Cabbage and Tea and Love
“Wild magic is,” Rain glances at Caleb, “it’s like, everything.” He waves one hand at the scenery.
“That’s wonderfully evocative and I am now suitably enlightened. Thank you.”
“God, Irene.” He shakes his head. “It’s life, it’s what came before us.”
“I said I’d tell her,” Caleb says drily. “Once we are safe. I keep my word.”
I want to laugh at that particular lie, but Rain’s stopped saying anything and his explanation wasn’t helping anyway. “So where are we going?” I start walking back to the car. ‘Cause I really don’t want to stand here with the storm just about ready to break, and three very mangled bodies at our feet. They’re already disintegrating. At least that’s one less thing to worry about. The cops might be an incompetent bunch of tits, but I still don’t want to be on the wrong side of one.
“Ponte City,” says Caleb when we reach the Beetle.
Ponte. The eyesore of the Joburg skyline. Great. I risk a glance to see how Rain’s taking it. Not well. “It’s not exactly Hillbrow,” I lie. “Closer to Doornfontein.”
“And the difference is what, exactly?” says Rain. He’s getting all snippy; learning from his charming boyfriend. “I know where it is, Irene. I’m not a complete idiot.”
“Let me see this addy then.” There’s nothing I can say to Rain that’s going to make him feel better about this, and anyway, when it comes to making people feel better, I fail at life.
Caleb hands me the paper scrap. “Would you rather we take you back home?” he asks Rain softly.
I turn away from them and check the address. The red woman’s handwriting is spiky and childish, but the address is clear. Ponte City, for sure. Zelda Sachs. Must be one of those old Jewish ladies who bought property in Hillbrow in the seventies when the place was on the up and up, and now can’t afford to leave. I crumple the paper and stuff it in my jeans’ pocket. She’s probably a million years old and feeble as a moth. Another powerless magician for Caleb to rub in my face. I draw myself up. Maybe this one won’t be powerless, and I can explain to her exactly what Caleb’s done to my friend, and how I don’t have a cooking clue what’s going on, not really, and even though Caleb is sure I’m magical, I’m actually not, and it’s starting to get, not annoying.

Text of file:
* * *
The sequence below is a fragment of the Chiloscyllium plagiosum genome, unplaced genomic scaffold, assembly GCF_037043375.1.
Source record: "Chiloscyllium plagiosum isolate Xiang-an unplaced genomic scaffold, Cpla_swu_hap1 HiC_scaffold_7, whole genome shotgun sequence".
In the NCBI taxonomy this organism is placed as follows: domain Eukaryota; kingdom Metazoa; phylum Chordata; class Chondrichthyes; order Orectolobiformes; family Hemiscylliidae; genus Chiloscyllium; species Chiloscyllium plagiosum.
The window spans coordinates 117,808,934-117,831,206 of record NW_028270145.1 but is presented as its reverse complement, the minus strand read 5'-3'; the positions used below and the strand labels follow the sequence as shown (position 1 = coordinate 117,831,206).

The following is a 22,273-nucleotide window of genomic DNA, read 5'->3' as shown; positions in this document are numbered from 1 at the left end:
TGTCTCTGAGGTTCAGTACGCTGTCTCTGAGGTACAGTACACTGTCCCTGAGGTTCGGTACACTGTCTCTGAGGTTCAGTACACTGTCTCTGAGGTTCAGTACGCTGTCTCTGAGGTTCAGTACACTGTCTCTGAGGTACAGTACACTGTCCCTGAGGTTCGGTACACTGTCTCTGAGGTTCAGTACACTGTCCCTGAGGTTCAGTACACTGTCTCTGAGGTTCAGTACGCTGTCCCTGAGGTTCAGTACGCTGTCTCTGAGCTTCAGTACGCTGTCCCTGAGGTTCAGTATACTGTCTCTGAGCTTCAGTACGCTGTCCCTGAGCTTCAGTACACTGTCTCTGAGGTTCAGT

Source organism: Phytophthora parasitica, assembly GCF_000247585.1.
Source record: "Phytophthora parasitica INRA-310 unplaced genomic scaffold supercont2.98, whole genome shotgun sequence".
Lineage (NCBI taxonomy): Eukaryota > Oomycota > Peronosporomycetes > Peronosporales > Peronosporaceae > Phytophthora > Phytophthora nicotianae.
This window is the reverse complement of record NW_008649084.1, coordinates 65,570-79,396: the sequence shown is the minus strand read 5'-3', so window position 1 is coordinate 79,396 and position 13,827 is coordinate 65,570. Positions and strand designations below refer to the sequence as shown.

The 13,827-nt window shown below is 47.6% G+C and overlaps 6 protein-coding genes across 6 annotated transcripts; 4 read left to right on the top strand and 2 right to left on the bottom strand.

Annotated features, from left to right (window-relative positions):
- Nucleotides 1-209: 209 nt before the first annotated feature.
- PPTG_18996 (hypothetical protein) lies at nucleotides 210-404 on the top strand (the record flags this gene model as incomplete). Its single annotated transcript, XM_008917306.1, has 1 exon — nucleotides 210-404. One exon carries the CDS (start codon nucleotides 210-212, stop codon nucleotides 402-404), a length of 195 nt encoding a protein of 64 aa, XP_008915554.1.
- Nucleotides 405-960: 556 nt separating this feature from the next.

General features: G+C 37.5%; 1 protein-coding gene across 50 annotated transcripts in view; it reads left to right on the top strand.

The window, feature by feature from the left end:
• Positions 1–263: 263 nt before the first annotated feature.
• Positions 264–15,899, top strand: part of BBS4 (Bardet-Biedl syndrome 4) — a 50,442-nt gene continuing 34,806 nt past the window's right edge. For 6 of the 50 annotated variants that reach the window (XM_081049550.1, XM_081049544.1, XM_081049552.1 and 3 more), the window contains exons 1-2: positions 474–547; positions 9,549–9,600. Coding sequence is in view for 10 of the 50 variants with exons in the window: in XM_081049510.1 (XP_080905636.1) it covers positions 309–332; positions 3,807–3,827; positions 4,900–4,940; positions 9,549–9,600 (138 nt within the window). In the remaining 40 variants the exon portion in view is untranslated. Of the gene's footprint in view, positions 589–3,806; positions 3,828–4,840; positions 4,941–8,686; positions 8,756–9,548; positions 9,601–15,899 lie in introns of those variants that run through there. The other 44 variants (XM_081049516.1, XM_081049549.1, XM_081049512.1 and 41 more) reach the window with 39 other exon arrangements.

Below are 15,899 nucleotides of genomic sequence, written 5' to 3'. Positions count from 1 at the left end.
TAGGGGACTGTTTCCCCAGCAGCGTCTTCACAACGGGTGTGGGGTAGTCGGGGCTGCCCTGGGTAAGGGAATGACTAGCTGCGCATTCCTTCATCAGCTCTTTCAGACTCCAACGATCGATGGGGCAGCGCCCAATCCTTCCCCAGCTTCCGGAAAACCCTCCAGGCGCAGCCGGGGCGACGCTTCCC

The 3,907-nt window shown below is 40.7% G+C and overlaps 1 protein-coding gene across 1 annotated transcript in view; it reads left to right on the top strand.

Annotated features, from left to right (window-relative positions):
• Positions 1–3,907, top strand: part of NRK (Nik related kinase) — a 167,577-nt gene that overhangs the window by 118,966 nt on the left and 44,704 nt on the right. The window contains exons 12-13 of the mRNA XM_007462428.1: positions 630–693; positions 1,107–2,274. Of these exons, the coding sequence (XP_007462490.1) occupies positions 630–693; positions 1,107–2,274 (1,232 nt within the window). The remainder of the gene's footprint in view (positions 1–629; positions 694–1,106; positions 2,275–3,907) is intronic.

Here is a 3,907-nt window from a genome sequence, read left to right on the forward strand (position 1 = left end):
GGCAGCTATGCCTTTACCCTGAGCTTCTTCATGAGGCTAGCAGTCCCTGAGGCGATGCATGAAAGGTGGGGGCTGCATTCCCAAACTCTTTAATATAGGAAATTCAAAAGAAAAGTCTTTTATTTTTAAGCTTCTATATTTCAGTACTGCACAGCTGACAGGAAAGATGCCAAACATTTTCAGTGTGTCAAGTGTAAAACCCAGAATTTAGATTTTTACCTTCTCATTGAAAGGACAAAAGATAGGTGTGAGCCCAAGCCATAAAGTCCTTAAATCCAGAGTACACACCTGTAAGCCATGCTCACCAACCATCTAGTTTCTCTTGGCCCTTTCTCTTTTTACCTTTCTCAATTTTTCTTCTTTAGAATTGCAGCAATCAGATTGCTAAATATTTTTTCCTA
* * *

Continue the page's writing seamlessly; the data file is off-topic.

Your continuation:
It’s starting to get scary. We could have died now. Because I am not Caleb’s secret weapon. Whatever he thinks. “So,” I say, looking round at the terrible twosome. “We should….” get moving.
Caleb and Rain are standing very close, Caleb’s head is bowed over Rain’s as they talk. Rain’s hands flutter up and down, they way they always do when he’s trying to convince himself to do something.
“I’ll be in the car,” I say over my shoulder. “When this little love-fest is over, feel free to join me.” It’s like I can’t stop myself. Foot-in-mouth disease; Irene’s speciality.
I don’t have to wait long before Caleb storms over and slams open the passenger door. Rain follows him and clambers into the back. He’s red-eyed, like he’s about to cry or something.
My throat goes rough and I have to swallow several times before it feels like I can talk in anything like my normal voice. Even if I’d prefer Rain to be away from Caleb, I don’t want him crying over it. Awkward. “So,” I say. “Uh, where am I going then? Back to Lily…?”